Thus was this grand and noble city of Soissons, strong from its situation, walls and towers, full of wealth, and embellished with fine churches and holy relics, totally ruined and destroyed by the army of king Charles and of the princes who accompanied him. The king, however, before his departure, gave orders for its rebuilding, and appointed new officers for the defence and support of it,--who, when the army had marched away, recalled as many as possible of the inhabitants who had fled before it was taken. The king also granted a total abolition of taxes, excepting, nevertheless, those who had been principally instrumental in admitting the Burgundians within their town.


HAving done these things at Soissons, the king departed, and went to the town of Laon, where he was magnificently and joyfully received by the clergy, burghers, and inhabitants of that town. Shortly after his arrival, Philip count de Nevers, baron de Donsy of the royal lineage, and brother to the duke of Burgundy, came thither under the protection of a passport from the king, and was lodged by the royal harbingers, in the abbey of Saint Martin des Premonstrés. He had been informed by some of his friends, that the king intended to send into his country of Rethel a large force to seize his person; and for this reason he had come to Laon to surrender into the king's hand the lordships and estates he possessed in France, and to solicit mercy and pardon for all his offences, promising henceforward not to assist his brother, the duke of Burgundy, openly or secretly, in this quarrel against the king his sovereign lord. What he requested was granted; and the lord de Lor with others of his vassals were given as hostages for the faithful observance of these promises. He then departed, with the king's leave, to Mezieres on the Meuse.

While the king remained at Laon, he ordered fresh proclamations to be made throughout his realm, to obtain the aid of his knights and others who were accustomed to bear arms for him. On the 10th day of June he marched to Tierrache, thence to Ribermont and to St. Quentin; at which place, the countess of Hainault, sister to the duke of Burgundy, came to him, with a noble attendance of two hundred horsemen, to endeavour to make peace between the king and the duke of Aquitaine and the duke of Burgundy. But when the king heard what terms she had to propose, there was an end of the business; and, seeing no prospect of success, she took leave of the king, and left Saint Quentin, and went to the duke of Bourbon and Charles d'Albreth, constable of France, the commanders of the rear division of the army. Four of the king's knights escorted her until she met two hundred Burgundian men-at-arms, This body of troops was under the command of Sir Gaultier de Ruppes, the lords de Montagu" and de Toulongeon, Sir Guillaume de Champ-divers, le Veau de Bar, bailiff of Auxois f, and others, quartered at Marle {, who were on their road towards Hainault.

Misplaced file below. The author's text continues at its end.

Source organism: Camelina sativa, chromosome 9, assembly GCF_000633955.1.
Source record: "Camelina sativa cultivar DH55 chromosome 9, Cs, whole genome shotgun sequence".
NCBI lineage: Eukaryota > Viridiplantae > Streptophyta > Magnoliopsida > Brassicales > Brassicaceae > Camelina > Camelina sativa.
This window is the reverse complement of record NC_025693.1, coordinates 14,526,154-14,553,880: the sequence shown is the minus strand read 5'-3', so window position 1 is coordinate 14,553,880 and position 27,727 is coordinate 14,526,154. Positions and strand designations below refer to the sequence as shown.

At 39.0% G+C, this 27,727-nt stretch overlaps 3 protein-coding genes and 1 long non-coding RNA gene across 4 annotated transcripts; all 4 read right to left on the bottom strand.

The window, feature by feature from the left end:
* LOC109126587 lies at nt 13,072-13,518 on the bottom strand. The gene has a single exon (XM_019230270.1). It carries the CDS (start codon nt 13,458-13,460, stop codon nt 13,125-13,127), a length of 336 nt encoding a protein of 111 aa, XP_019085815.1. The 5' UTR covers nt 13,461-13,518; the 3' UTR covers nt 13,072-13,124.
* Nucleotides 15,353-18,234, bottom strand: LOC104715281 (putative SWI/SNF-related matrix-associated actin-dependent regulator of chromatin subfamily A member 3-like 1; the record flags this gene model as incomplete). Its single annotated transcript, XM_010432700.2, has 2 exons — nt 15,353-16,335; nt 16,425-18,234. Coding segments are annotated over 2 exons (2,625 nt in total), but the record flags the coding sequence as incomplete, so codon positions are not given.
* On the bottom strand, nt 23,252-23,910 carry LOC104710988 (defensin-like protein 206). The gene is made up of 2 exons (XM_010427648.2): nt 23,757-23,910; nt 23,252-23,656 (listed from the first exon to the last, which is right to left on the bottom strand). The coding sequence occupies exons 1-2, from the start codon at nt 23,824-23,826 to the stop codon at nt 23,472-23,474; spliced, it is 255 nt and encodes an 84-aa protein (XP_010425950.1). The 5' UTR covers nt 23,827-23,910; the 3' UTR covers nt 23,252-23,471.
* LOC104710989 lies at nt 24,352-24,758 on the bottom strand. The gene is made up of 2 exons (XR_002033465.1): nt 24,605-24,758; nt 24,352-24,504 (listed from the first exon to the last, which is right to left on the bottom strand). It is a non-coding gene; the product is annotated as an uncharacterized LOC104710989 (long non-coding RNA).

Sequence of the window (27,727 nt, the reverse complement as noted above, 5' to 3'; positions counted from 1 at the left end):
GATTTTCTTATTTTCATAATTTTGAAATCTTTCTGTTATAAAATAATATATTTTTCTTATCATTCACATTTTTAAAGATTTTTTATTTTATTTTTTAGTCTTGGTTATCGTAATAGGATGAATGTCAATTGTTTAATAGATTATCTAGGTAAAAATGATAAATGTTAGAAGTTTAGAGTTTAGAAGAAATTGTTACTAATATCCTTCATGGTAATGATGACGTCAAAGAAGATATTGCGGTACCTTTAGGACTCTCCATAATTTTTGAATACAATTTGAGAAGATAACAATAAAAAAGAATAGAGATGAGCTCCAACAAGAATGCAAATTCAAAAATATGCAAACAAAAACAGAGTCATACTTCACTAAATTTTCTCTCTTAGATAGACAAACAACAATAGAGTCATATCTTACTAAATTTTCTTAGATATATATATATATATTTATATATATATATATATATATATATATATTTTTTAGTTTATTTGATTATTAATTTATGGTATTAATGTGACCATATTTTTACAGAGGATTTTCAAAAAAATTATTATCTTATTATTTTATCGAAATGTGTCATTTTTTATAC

The moment the king of France's knights perceived them, they returned with all seed to give information that they had seen the Burgundians, in order that they might be encountered. The duke of Bourbon, the constable, and many others, instantly made themselves ready, to the amount of four thousand combatants, and galloped away as fast as their horses could carry them, through la Chapelle in Tierrache, to overtake the Burgundians. They continued their pursuit as far as the bridge of Verberie over the Sambre, near to Beaumont, when they came up with the baggage, and killed or made prisoners several of the escort among the last was le Veau de Bar, bailiff of Auxois. They still pursued the Burgundians until they came near to Nôtre Dame de Halle, but they had then secured themselves within the suburbs of Brussels. Finding that all hopes of overtaking them were vain, the French knights retreated through Hainault, plundered many of its inhabitants, who little suspected it, and arrived at Guise in Tierrache, where they met the king and his whole army, who had returned thither to combat his enemies. Duke William count of Hainault was highly displeased with this expedition, because his country had been overrun and pillaged. Soon after, the king marched back to St. Quentin, and the Burgundians, who were before Oudenarde, went to Douay, where they met the duke of Burgundy, who received them as cordially as if they had been his brethren. The lady of Hainault, his sister, came thither also, who had endeavoured, as has been said, with all her power, to conclude a peace between the king of France and the duke of Burgundy, but hitherto she had been unsuccessful.